Effect of chitosan coating on contamination of fresh bovine meat sold in the open market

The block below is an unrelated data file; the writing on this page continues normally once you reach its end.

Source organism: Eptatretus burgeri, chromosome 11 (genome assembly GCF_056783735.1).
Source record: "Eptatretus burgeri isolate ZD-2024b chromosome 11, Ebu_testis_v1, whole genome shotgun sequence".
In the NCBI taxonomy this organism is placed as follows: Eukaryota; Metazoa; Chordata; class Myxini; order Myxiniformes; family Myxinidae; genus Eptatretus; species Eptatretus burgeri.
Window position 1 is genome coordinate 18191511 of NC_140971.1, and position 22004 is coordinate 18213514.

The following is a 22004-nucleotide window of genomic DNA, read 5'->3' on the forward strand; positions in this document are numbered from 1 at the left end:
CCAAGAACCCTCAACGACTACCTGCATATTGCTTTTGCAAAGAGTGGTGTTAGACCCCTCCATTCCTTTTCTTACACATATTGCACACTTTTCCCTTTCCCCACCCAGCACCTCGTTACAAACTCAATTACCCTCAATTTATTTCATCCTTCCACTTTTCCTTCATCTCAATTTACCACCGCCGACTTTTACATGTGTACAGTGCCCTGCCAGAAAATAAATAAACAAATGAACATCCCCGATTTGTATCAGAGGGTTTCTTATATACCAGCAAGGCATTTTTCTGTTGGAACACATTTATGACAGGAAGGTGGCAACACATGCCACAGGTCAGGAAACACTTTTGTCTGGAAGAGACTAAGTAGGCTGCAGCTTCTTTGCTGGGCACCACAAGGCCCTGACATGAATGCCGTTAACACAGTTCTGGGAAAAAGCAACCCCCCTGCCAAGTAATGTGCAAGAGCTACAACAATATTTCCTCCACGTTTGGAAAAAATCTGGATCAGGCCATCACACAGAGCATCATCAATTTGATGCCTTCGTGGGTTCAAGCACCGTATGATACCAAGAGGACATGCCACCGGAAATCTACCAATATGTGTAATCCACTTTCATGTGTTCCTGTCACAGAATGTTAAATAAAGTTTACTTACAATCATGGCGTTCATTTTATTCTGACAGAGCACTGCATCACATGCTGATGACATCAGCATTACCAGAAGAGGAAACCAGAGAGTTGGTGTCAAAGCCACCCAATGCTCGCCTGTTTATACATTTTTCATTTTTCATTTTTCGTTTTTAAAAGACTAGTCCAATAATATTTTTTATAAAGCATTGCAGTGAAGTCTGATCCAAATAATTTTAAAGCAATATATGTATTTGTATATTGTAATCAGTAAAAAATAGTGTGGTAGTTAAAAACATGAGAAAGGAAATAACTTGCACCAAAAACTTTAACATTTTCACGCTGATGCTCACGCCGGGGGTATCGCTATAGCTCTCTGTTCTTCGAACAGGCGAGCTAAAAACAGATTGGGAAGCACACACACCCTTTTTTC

ABSTRACT This study aimed to evaluate the sanitary status of fresh bovine meat sold at the open market in Jiquiriça municipality, Brazil and validate the use of chitosan as an antimicrobial coating to control the bioburden. In total, we evaluated 30 samples of fresh beef for the presence of coagulase-positive staphylococci and Salmonella spp. Furthermore, stores selling fresh meat products were evaluated for compliance with sanitary regulations set by the Ministry of Health in Brazil. To evaluate the antimicrobial activity of chitosan two sets of meat samples were tested, the test group consisted of contaminated meat coated with 2% chitosan solution whereas the control group consisted of untreated contaminated meat. It was found that fresh bovine meat at market stores is exposed to a number of contaminants, including several pathogens. All of the tested samples contained coagulase-positive staphylococci (3.8-6.1 log CFU g-1) and Salmonella spp. were detected in 30% of all samples. When assessing the sanitary conditions of the meat stores, non-compliance was highest in the marketing and display category (79%), followed by the hygiene of manipulators (73%) and the facilities, equipment and utensils categories (54%). Meat treated treated with 2% chitosan solution showed significant lower (p<0.01) microbial load of Salmonella enterica and Staphylococcus aureus than the control samples. These findings suggest that applying a 2% chitosan coating on fresh meat is a feasible method for controlling pathogenic microbial load.